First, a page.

An award shared with others

From left to right, John Ruetz. Chair of the Governing Council of the Catholic Health Alliance of Canada (CHAC), Micheline St-Hilaire, and Michael Shea, President and CEO of CHAC.

Micheline St-Hilaire has been working in the Catholic healthcare field since landing her first summer job more than 20 years ago at Taché Centre, now known as Actionmarguerite St. Boniface. St-Hilaire, Director of Corporate Affairs and Communications at St. Boniface Hospital (SBH), has made her mark.

The Catholic Health Alliance of Canada chose her as the recipient of its mid-career leadership award, which was presented to her at the organization’s annual conference held this year in Banff, Alberta from May 15 to 17.

“It was definitely a surprise and I was touched to get it,” says the recipient. “But the award also belongs to all those who’ve worked with me throughout my career. Had I not been well surrounded and supported by colleagues and family, I wouldn’t be here. The list of people who’ve inspired and influenced me in the Catholic Health Corporation of Manitoba network, and even nationally, is long.”

The first person to inspire her was Francis LaBossière, the Executive Director of Taché Centre when St-Hilaire began working with CHCM.

“That job drew me in like a magnet. There was something about the culture of the place. They made me feel that my talents could really be of service, that I had something to offer. It was thanks to Francis LaBossière, and Taché Centre, that I wanted to keep working in the network and contributing to CHCM’s mission.”

St-Hilaire went on to work at Centre de santé Saint-Boniface, then later as an external consultant, “but often for Grey Nun-related works.” She went back to CHCM in 2008 before joining the SBH team in 2018.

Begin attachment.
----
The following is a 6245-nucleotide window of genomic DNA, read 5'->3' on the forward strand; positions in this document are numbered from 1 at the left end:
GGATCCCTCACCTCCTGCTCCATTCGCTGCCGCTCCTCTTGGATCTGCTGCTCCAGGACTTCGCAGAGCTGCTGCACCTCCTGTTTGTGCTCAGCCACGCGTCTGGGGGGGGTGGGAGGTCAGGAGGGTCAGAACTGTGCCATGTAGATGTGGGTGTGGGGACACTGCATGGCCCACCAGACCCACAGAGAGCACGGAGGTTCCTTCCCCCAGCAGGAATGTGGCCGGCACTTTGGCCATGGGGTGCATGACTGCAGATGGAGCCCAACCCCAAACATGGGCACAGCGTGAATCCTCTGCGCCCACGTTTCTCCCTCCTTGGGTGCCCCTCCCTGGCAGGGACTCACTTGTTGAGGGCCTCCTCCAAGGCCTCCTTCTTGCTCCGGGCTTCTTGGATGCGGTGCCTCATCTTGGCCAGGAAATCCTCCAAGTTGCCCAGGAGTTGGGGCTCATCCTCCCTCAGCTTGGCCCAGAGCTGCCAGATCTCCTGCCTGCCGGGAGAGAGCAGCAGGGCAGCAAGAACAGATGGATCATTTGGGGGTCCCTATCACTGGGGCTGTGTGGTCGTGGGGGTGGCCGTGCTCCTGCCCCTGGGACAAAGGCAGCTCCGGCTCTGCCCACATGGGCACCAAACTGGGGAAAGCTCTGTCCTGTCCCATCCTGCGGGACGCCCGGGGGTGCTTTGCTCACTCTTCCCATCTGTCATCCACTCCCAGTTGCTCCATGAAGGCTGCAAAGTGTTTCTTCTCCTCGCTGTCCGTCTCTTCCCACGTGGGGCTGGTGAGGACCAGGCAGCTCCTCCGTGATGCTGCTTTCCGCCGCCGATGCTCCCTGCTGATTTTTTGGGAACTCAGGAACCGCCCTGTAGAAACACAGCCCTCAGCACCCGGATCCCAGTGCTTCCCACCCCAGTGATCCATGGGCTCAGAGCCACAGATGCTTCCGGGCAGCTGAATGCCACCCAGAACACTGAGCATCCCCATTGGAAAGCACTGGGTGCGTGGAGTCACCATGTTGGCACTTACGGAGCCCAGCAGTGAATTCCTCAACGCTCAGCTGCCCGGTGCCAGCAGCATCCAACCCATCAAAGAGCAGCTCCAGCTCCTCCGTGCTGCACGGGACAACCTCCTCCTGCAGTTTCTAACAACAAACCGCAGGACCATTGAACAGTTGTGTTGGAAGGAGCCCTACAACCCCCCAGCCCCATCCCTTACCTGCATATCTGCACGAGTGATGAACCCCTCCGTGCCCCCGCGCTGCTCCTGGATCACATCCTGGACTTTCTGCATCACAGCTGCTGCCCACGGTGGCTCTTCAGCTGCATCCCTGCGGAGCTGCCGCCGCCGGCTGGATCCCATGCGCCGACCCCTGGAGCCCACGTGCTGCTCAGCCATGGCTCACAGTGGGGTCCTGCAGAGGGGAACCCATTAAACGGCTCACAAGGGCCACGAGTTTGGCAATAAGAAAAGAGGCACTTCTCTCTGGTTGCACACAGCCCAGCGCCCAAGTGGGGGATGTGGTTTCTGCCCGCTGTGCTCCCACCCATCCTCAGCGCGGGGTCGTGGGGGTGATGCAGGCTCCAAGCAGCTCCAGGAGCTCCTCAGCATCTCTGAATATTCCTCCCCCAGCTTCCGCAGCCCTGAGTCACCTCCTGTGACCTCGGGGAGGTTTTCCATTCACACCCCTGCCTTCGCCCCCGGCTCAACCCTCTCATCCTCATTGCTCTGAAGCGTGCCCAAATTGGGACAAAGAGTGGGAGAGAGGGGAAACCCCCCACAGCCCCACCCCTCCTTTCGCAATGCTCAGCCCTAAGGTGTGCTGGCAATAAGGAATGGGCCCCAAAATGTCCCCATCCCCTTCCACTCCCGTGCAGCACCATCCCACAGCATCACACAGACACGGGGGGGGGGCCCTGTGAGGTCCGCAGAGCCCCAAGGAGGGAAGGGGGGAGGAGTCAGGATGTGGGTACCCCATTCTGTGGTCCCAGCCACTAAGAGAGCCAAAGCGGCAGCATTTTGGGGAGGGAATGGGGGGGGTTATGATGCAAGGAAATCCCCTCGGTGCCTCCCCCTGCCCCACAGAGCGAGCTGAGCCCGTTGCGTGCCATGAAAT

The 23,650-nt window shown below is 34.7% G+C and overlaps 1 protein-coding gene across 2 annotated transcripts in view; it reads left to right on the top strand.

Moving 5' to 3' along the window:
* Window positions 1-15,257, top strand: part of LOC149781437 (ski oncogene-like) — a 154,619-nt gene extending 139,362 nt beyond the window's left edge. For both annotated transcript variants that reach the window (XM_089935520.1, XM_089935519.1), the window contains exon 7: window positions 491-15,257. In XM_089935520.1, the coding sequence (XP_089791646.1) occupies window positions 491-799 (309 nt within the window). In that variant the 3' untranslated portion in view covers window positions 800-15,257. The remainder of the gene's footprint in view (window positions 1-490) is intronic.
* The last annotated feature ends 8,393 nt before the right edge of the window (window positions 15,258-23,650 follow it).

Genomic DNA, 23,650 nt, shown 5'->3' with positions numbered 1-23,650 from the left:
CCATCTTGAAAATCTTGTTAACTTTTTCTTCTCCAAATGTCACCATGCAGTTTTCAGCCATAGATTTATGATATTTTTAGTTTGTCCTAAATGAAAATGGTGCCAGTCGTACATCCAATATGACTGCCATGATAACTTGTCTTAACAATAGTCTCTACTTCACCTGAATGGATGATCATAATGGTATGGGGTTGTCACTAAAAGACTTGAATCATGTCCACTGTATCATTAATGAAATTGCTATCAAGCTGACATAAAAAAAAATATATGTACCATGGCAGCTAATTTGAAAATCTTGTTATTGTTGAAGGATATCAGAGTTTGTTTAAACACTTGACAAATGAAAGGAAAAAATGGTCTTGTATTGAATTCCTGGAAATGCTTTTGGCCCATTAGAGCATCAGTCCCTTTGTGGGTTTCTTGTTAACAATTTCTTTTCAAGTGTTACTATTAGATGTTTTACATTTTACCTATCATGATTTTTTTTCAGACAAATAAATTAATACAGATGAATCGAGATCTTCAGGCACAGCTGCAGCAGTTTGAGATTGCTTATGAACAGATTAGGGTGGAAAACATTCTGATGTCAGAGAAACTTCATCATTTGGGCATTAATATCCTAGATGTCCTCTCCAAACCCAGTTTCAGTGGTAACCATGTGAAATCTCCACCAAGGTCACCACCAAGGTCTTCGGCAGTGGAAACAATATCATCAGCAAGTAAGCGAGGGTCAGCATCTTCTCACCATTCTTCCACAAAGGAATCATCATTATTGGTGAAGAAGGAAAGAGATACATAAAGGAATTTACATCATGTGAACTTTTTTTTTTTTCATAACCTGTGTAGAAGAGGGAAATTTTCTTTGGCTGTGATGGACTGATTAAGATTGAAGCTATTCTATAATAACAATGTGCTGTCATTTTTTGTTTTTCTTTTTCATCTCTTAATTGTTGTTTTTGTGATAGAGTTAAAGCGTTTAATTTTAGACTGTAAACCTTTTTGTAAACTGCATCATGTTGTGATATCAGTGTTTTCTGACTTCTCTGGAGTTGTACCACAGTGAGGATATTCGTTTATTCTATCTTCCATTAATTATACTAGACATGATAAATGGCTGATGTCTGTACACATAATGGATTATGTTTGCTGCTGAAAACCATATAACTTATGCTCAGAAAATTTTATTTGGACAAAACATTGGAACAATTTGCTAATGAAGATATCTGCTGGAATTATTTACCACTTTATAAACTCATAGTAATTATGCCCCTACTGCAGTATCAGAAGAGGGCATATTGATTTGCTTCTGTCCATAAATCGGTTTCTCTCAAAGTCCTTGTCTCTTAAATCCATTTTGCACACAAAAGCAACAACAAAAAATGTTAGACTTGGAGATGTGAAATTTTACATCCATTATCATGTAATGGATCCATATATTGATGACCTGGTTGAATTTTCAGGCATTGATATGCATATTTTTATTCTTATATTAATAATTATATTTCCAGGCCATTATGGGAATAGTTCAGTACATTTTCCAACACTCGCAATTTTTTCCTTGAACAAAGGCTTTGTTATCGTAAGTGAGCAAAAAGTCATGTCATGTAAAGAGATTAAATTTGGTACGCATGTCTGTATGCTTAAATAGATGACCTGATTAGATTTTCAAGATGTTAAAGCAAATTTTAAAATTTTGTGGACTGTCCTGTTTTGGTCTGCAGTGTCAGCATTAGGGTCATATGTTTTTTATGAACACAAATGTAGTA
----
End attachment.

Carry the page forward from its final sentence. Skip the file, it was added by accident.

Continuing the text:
She explains. “I went back to CHCM because I wanted to see how I could get people excited about the organization’s mission. That’s where I helped to create the Compassion Project aimed at reconnecting people with their deepest aspiration. The initiative owes its existence to the creativity and dedication of many people, and the most rewarding part for us about the whole process was to be able to work closely with all kinds of people who understood what we were doing and believed in it.”

Compassion is a fundamental value of the Grey Nuns and the bedrock of most of CHCM’s Communities of Service. Since the Project began, nearly 1,600 people have attended conferences on compassion, more than 800 have viewed the documentary This Film is About Compassion, and over 600 have taken part in compassion-related training.

The Project has had an impact on all of CHCM’s Communities of Services, as well as the wider community. “That’s my community development philosophy, which I acquired very early in my career: we live, work, and face our joys and sorrows together, either at the Community of Service level or within CHCM. We’re all working together on the same mission and we all have a role to play, we’re all important. That’s what has always guided my leadership approach, a participatory style of leadership.”

Others who have influenced St-Hilaire’s leadership style are Suzanne Nicolas, Daniel Lussier and Martine Bouchard, according to St-Hilaire.

“To become a good leader, you need people with experience, leaders who are willing to share how they do things. I’m fortunate to have had outstanding mentors, at the national, local and even international levels, who’ve inspired me. I share this recognition with them.”